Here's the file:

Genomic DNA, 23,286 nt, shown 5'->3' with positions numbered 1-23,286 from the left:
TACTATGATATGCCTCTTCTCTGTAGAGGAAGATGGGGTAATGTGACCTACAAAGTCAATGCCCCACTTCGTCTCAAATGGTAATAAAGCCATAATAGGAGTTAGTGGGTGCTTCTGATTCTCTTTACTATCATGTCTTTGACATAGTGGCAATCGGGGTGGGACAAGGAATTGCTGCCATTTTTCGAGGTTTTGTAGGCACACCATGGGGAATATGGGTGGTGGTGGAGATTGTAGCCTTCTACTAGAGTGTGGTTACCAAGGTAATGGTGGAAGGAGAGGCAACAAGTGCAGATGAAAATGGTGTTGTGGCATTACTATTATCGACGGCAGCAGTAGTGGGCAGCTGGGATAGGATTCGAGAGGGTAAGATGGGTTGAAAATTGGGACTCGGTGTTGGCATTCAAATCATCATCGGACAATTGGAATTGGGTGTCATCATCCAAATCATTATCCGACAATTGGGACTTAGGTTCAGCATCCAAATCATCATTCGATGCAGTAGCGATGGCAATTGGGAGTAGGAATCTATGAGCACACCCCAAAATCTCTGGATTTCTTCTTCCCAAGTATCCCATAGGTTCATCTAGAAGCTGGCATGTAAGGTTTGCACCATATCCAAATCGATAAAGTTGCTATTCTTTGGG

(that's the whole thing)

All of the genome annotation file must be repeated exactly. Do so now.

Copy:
Genomic DNA, 23,286 nt, shown 5'->3' with positions numbered 1-23,286 from the left:
TACTATGATATGCCTCTTCTCTGTAGAGGAAGATGGGGTAATGTGACCTACAAAGTCAATGCCCCACTTCGTCTCAAATGGTAATAAAGCCATAATAGGAGTTAGTGGGTGCTTCTGATTCTCTTTACTATCATGTCTTTGACATAGTGGCAATCGGGGTGGGACAAGGAATTGCTGCCATTTTTCGAGGTTTTGTAGGCACACCATGGGGAATATGGGTGGTGGTGGAGATTGTAGCCTTCTACTAGAGTGTGGTTACCAAGGTAATGGTGGAAGGAGAGGCAACAAGTGCAGATGAAAATGGTGTTGTGGCATTACTATTATCGACGGCAGCAGTAGTGGGCAGCTGGGATAGGATTCGAGAGGGTAAGATGGGTTGAAAATTGGGACTCGGTGTTGGCATTCAAATCATCATCGGACAATTGGAATTGGGTGTCATCATCCAAATCATTATCCGACAATTGGGACTTAGGTTCAGCATCCAAATCATCATTCGATGCAGTAGCGATGGCAATTGGGAGTAGGAATCTATGAGCACACCCCAAAATCTCTGGATTTCTTCTTCCCAAGTATCCCATAGGTTCATCTAGAAGCTGGCATGTAAGGTTTGCACCATATCCAAATCGATAAAGTTGCTATTCTTTGGG